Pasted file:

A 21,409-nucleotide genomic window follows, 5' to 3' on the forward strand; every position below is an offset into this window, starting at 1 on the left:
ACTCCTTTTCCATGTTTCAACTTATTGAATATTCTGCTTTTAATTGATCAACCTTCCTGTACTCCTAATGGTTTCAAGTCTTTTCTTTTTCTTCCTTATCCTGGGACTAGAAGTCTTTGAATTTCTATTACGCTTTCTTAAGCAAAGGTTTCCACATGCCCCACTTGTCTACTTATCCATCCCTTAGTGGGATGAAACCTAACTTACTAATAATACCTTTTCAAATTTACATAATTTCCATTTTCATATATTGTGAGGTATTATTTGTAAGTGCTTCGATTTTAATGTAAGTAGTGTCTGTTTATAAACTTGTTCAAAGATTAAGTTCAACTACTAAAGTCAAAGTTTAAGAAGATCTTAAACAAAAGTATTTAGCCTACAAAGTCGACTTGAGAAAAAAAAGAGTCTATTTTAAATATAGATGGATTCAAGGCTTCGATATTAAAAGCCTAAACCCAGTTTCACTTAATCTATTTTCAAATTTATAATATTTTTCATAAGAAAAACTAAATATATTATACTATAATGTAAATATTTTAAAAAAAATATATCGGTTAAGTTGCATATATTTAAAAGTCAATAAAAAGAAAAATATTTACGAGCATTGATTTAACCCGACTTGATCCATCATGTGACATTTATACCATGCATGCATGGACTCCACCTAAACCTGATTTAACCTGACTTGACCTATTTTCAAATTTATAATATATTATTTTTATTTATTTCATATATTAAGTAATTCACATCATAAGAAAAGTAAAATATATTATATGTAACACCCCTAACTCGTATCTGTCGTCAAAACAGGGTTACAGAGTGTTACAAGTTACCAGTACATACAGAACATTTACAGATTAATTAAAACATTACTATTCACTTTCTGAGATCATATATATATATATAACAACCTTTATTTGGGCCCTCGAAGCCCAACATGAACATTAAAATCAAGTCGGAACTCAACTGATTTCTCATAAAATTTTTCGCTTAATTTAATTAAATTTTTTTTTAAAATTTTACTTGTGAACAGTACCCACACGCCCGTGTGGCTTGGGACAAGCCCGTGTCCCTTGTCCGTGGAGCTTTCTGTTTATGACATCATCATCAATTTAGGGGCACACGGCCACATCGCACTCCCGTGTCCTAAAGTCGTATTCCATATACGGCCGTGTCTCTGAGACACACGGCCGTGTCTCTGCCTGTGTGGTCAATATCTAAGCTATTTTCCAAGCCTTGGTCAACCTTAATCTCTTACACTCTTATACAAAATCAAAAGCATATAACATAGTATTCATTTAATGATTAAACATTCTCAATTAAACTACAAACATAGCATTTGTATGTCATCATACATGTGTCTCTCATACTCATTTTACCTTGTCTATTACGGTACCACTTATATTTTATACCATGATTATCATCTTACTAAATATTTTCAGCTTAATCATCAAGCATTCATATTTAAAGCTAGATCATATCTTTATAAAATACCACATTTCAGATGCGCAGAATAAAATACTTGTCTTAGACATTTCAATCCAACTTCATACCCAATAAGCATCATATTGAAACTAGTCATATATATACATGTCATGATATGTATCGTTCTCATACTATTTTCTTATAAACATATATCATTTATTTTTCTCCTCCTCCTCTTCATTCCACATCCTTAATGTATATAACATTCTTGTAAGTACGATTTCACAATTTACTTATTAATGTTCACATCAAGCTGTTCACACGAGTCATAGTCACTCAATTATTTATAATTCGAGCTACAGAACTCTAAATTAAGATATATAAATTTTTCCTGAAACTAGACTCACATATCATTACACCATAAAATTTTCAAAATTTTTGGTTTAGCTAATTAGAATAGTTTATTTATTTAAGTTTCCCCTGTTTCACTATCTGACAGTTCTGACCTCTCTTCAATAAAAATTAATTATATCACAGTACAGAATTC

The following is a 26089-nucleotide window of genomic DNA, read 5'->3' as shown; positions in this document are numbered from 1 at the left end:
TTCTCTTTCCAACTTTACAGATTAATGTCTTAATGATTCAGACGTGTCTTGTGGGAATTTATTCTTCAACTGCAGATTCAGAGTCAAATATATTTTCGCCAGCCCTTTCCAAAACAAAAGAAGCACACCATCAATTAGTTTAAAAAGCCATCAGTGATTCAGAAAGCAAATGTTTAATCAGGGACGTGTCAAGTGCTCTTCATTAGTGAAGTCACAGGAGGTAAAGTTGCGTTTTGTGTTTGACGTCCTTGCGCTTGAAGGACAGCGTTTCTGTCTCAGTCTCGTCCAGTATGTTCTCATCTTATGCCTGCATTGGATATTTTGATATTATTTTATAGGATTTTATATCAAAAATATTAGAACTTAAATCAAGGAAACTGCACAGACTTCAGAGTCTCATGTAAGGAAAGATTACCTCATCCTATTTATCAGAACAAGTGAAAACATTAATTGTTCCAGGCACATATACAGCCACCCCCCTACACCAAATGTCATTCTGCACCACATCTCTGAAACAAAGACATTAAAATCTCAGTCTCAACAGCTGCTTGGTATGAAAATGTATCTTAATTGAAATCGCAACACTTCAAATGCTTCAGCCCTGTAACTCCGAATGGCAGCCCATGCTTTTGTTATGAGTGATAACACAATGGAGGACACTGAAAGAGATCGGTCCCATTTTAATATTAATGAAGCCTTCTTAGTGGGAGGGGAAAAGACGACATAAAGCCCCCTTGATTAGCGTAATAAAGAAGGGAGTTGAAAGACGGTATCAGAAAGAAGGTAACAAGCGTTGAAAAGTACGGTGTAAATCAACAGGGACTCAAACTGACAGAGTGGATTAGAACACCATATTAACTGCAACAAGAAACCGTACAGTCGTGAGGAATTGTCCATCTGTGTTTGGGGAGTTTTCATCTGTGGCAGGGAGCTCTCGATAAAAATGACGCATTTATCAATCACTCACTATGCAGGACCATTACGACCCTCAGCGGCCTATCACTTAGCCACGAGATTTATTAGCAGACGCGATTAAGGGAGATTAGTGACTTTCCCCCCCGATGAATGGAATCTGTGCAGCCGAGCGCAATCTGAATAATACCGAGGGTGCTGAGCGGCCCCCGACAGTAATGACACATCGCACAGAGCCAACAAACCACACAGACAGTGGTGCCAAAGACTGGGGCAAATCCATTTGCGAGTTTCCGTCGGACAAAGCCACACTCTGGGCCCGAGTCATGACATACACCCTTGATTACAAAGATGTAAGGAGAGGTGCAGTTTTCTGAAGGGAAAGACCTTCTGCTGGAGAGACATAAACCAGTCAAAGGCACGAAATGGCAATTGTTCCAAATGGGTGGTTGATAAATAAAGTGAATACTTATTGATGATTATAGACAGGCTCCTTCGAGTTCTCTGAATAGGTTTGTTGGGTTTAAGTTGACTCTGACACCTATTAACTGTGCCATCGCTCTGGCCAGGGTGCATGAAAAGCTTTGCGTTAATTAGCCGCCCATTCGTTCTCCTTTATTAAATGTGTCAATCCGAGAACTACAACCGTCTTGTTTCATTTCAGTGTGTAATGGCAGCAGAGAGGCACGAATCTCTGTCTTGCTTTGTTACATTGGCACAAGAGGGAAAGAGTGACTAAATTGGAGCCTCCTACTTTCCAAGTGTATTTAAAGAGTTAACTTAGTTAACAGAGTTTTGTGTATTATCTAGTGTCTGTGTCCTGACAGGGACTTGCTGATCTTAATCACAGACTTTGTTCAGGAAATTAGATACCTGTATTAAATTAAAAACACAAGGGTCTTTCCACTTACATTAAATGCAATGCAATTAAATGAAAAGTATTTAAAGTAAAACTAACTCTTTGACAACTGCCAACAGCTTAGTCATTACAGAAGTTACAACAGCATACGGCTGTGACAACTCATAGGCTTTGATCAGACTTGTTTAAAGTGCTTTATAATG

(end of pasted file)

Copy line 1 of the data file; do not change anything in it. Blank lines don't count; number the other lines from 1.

A 21,409-nucleotide genomic window follows, 5' to 3' on the forward strand; every position below is an offset into this window, starting at 1 on the left: